The Unexpected Physical Effects of Anxiety

The thought process of anxiety is relatively well-known in today’s world. You don’t have to search for long before you find a list of all the varying states of mind that can be attributed to anxiety. Thoughts of, “I can’t do this,” “They think I’m faking” or even “I need to leave” are all relatively “standard.” However, the physical symptoms of anxiety are often overlooked.

I have struggled with anxiety for a long time now, and whilst I have had the “normal” thought processes of someone with anxiety, it is the physical side I really hate. Personally, I try to hide my symptoms, as do many others with anxiety, but when your mental state starts to affect your body it becomes a lot harder to disguise.

Chest pains — not just a tightening but true stabbing pains to the heart. At one time I was in so much pain I had to consult my doctor because I was terrified my heart was failing. I was fine, but the pain was very real. I’ve also had severe stomach cramps where I’ve had to leave a room to dry heave. All I could think was, “Have I eaten something wrong?” I hadn’t, and I was simply uncomfortable with the conversation I was having. I’ve had my legs go weak and almost buckle beneath me. I’ve had to brace myself between two walls because I thought I was going to collapse.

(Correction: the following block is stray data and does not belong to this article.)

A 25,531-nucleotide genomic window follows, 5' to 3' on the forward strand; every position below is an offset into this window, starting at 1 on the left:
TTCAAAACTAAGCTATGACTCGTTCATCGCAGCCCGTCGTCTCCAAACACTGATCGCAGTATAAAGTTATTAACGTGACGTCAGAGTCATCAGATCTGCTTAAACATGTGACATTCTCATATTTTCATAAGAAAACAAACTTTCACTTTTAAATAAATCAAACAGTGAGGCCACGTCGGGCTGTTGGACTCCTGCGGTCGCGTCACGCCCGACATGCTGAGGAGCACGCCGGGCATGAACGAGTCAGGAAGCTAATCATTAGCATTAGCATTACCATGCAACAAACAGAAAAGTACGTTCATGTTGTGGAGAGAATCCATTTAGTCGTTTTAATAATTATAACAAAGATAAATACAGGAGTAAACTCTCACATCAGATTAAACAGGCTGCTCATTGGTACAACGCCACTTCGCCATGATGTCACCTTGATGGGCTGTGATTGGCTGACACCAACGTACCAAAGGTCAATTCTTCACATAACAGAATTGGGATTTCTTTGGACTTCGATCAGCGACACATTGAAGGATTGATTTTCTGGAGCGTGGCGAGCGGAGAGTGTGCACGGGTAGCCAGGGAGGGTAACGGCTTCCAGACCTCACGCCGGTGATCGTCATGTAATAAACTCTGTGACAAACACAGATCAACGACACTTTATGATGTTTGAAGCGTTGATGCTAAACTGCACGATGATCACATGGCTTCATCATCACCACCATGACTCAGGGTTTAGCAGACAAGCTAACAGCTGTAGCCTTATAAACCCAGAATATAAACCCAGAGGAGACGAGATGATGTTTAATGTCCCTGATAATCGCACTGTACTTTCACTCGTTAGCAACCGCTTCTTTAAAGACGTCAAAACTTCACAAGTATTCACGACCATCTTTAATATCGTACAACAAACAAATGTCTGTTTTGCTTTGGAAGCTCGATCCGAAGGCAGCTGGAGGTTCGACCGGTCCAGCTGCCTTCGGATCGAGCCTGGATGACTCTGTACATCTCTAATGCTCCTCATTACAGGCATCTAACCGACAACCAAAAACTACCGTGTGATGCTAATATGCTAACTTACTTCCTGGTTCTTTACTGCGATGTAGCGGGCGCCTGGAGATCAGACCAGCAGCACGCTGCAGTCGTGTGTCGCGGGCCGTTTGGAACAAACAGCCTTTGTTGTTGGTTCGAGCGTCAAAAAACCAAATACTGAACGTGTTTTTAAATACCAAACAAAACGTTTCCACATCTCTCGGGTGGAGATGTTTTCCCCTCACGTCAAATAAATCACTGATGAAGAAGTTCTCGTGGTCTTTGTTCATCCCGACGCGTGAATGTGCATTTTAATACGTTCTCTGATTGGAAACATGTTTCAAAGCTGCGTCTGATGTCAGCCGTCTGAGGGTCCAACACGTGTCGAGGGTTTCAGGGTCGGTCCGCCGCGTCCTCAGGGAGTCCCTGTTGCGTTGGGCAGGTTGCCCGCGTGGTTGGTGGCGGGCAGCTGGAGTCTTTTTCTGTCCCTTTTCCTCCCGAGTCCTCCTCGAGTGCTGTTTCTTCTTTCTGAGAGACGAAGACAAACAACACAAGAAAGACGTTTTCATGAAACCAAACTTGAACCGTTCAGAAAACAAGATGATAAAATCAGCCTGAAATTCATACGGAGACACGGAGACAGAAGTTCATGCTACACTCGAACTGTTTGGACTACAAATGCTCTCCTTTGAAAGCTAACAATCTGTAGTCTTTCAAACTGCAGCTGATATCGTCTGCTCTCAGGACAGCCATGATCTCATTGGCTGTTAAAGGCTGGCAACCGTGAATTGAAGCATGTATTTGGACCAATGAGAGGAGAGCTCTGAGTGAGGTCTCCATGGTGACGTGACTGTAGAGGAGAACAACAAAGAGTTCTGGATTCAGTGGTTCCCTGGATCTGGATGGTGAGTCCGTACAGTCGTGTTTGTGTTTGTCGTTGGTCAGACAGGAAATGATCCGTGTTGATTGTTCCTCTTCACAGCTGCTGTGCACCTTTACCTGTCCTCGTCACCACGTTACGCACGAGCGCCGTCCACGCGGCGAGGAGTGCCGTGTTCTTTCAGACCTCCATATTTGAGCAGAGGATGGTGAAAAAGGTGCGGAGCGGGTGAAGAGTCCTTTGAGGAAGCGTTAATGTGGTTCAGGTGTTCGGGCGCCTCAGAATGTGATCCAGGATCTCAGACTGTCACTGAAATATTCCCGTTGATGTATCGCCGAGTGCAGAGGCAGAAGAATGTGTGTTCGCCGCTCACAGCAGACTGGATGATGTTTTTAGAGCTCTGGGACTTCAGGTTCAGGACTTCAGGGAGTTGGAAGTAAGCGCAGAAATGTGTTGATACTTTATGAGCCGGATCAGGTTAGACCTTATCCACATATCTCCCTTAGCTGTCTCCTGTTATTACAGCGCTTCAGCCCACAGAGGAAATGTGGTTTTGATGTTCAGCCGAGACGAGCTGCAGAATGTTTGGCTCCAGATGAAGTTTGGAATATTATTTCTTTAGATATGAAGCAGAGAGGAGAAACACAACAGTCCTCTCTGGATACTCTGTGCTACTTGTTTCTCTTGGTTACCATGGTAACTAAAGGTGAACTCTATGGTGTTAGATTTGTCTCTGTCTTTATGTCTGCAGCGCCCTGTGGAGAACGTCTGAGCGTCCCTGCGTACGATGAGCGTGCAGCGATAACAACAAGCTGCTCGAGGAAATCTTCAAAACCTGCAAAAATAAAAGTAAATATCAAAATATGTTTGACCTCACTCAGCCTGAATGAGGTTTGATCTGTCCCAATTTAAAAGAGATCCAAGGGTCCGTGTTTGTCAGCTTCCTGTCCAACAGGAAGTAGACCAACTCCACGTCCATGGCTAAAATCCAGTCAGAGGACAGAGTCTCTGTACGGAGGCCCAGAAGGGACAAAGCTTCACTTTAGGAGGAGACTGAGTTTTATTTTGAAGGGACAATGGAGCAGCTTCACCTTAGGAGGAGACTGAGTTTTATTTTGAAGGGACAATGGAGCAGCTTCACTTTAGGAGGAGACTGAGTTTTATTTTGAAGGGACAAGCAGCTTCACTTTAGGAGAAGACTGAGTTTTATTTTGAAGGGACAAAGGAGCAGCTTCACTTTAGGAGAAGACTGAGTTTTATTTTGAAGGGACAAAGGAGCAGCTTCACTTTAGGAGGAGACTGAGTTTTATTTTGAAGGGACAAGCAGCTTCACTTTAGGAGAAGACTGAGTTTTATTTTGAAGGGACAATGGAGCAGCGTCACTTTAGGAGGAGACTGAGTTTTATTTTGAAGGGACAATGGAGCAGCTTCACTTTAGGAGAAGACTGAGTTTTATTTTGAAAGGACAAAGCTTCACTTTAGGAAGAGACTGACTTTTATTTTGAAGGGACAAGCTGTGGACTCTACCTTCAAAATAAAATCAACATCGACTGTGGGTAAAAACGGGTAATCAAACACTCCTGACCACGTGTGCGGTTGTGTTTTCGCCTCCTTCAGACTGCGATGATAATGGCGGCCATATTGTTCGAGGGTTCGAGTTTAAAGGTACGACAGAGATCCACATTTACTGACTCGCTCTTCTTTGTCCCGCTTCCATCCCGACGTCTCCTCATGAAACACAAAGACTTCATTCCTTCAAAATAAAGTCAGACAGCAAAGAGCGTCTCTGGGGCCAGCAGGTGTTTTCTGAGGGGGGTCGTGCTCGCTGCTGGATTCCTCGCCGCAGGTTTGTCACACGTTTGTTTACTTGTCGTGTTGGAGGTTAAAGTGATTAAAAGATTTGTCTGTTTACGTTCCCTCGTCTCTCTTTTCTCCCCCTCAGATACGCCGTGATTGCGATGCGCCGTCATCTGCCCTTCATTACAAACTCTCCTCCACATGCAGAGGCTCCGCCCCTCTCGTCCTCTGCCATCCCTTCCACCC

My experience of anxiety has mostly been with the physical symptoms. It took a long time for me to realize what was causing them. I expect there are others out there too who struggle with such things. The issue is, when you go to a doctor about chest pains, they look at your heart. If your stomach is hurting, they may look at your diet or give you something to settle it. In my experience, it’s quite rare for someone to make the link to the brain.

For me, I rarely experience the anxious thoughts anymore. I only have pain. I have my legs cramp along with my neck. I clutching my chest, trying to slow my breathing. There is very little I can do to stop these symptoms, as normally I can’t quite determine what is causing them.

Mental illness is not just a condition of the mind; it can affect the entire body in ways you wouldn’t immediately think. Learning to understand and recognize these physical symptoms is essential. It is essential because it does not matter how many irritable bowel syndrome (IBS) tablets you take — that pain will not subside until you relax, which is easier said than done for most people who live with anxiety.

So the next time your chest flares or your legs wobble, make a note of the situation you are in. Trying leaving the room or area. Learning the difference between actual physical illness and that caused by mental conditions will save you a lot of time and worry.

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Thinkstock photo via champja

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